What Have We Learned?
What should democracy activists and politicians do in the defense-security domain to accelerate democratic consolidation? What should they avoid doing? What advice can we offer to those who formulate and implement policy?
Good Leaders. The availability of inspired and inspiring leadership is a factor that can be and often has been exceedingly important in successful democratization. Generally speaking, the more sophisticated the network of political institutions and the more highly developed the political system, the less impact individual leaders have. In contrast, where political institutions are embryonic and basic political relationships are yet to be defined—such as after colonial rule—good leaders can be hugely influential. Put differently, a longstanding consolidated democracy can successfully weather a mediocre and even an incompetent leader, while for a fragile state in the process of regime transition, a bad leader could be ruinous. Charismatic postcolonial leaders such as Jawaharlal Nehru of India, Kwame Nkrumah of Ghana, and Julius Nyerere of Tanzania are often instrumental in establishing their countries’ first effective political parties.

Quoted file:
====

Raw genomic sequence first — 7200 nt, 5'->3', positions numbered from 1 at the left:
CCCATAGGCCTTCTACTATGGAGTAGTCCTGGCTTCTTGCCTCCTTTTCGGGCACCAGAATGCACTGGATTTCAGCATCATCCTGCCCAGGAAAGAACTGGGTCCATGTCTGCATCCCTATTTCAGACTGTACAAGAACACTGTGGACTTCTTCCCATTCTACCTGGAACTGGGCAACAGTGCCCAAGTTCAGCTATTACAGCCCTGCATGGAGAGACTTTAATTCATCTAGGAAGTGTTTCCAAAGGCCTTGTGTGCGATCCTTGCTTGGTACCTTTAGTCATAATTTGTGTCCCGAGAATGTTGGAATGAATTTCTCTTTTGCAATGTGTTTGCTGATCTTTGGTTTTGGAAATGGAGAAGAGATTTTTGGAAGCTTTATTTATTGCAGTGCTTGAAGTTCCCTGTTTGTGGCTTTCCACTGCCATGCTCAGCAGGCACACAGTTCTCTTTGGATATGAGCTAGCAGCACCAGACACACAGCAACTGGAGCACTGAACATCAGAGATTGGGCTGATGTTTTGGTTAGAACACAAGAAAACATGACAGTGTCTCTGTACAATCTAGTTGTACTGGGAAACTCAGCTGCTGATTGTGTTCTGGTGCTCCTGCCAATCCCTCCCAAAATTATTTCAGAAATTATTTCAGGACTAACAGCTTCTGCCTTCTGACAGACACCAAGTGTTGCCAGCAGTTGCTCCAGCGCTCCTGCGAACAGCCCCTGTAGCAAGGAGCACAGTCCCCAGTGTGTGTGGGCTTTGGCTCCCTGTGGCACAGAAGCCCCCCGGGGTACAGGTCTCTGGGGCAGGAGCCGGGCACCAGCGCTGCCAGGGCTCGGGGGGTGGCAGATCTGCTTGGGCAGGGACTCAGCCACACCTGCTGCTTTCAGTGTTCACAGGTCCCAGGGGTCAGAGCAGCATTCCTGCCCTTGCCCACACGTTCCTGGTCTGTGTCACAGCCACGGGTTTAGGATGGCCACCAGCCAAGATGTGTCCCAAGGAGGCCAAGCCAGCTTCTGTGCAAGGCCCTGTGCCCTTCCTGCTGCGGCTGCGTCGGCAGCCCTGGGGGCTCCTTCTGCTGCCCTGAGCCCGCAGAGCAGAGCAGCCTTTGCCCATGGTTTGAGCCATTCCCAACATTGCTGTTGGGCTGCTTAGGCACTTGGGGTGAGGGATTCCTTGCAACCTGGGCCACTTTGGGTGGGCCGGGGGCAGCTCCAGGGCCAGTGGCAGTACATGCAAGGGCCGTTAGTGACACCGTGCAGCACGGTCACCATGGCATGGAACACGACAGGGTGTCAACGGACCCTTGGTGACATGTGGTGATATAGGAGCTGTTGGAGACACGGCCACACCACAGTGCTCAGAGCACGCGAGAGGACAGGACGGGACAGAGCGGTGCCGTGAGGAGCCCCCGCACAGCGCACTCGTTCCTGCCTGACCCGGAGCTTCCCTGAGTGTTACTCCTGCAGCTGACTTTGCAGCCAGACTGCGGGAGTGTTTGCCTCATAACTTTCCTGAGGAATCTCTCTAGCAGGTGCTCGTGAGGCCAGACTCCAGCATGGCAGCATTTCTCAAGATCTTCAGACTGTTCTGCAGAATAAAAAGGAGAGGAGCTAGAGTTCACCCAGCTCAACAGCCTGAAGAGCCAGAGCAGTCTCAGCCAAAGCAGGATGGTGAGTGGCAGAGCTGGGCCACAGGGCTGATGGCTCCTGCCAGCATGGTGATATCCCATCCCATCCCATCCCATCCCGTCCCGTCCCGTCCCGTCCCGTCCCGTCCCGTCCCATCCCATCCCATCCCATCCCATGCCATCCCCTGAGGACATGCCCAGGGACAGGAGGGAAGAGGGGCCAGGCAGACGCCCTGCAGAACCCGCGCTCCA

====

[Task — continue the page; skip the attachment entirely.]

Nyerere and Seretse Khama of Botswana were great postcolonial leaders who astutely conceived the proper role of the armed forces in their states. Following the 1964 Mutiny of the Tanganyika Rifles, the precursor of the Tanzanian People’s Defense Force, Nyerere understood that his country’s political stability required close collaboration between the party-state and the military. Seretse Khama, however, wisely refused to establish a standing army—the cost of which, in any event, would have likely been prohibitive for the country prior to the discovery of major diamond deposits—until external security threats made it necessary, more than a decade after independence. It is easy to appreciate the stature of these politicians when they are contrasted with someone like Nkrumah who, while no less charismatic, was far more concerned with burnishing his own myth while needlessly antagonizing the army and running his country into the ground. Nehru is an unusual example of an otherwise great leader who was utterly ignorant of military affairs but nonetheless got deeply involved in them. He marginalized and humbled India’s highly professional armed forces and involved them in an unnecessary war—the 1962 clash with China—that they could not possibly win.